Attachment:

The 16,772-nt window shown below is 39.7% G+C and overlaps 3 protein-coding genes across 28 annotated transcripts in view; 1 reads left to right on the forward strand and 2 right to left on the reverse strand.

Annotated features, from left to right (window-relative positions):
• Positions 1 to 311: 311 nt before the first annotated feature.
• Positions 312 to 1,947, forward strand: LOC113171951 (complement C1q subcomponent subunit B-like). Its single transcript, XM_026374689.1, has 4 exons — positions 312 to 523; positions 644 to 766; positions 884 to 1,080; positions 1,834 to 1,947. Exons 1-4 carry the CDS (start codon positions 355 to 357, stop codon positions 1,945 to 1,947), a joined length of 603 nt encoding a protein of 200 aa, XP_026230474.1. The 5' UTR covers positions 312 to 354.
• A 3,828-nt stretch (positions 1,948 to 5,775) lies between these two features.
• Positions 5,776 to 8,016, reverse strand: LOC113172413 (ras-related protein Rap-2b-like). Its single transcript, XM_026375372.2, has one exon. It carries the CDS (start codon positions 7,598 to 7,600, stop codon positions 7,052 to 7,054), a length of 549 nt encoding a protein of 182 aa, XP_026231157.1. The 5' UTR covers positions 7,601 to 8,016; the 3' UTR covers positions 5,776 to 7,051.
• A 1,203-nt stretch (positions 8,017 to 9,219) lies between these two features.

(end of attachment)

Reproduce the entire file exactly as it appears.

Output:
The 16,772-nt window shown below is 39.7% G+C and overlaps 3 protein-coding genes across 28 annotated transcripts in view; 1 reads left to right on the forward strand and 2 right to left on the reverse strand.

Annotated features, from left to right (window-relative positions):
• Positions 1 to 311: 311 nt before the first annotated feature.
• Positions 312 to 1,947, forward strand: LOC113171951 (complement C1q subcomponent subunit B-like). Its single transcript, XM_026374689.1, has 4 exons — positions 312 to 523; positions 644 to 766; positions 884 to 1,080; positions 1,834 to 1,947. Exons 1-4 carry the CDS (start codon positions 355 to 357, stop codon positions 1,945 to 1,947), a joined length of 603 nt encoding a protein of 200 aa, XP_026230474.1. The 5' UTR covers positions 312 to 354.
• A 3,828-nt stretch (positions 1,948 to 5,775) lies between these two features.
• Positions 5,776 to 8,016, reverse strand: LOC113172413 (ras-related protein Rap-2b-like). Its single transcript, XM_026375372.2, has one exon. It carries the CDS (start codon positions 7,598 to 7,600, stop codon positions 7,052 to 7,054), a length of 549 nt encoding a protein of 182 aa, XP_026231157.1. The 5' UTR covers positions 7,601 to 8,016; the 3' UTR covers positions 5,776 to 7,051.
• A 1,203-nt stretch (positions 8,017 to 9,219) lies between these two features.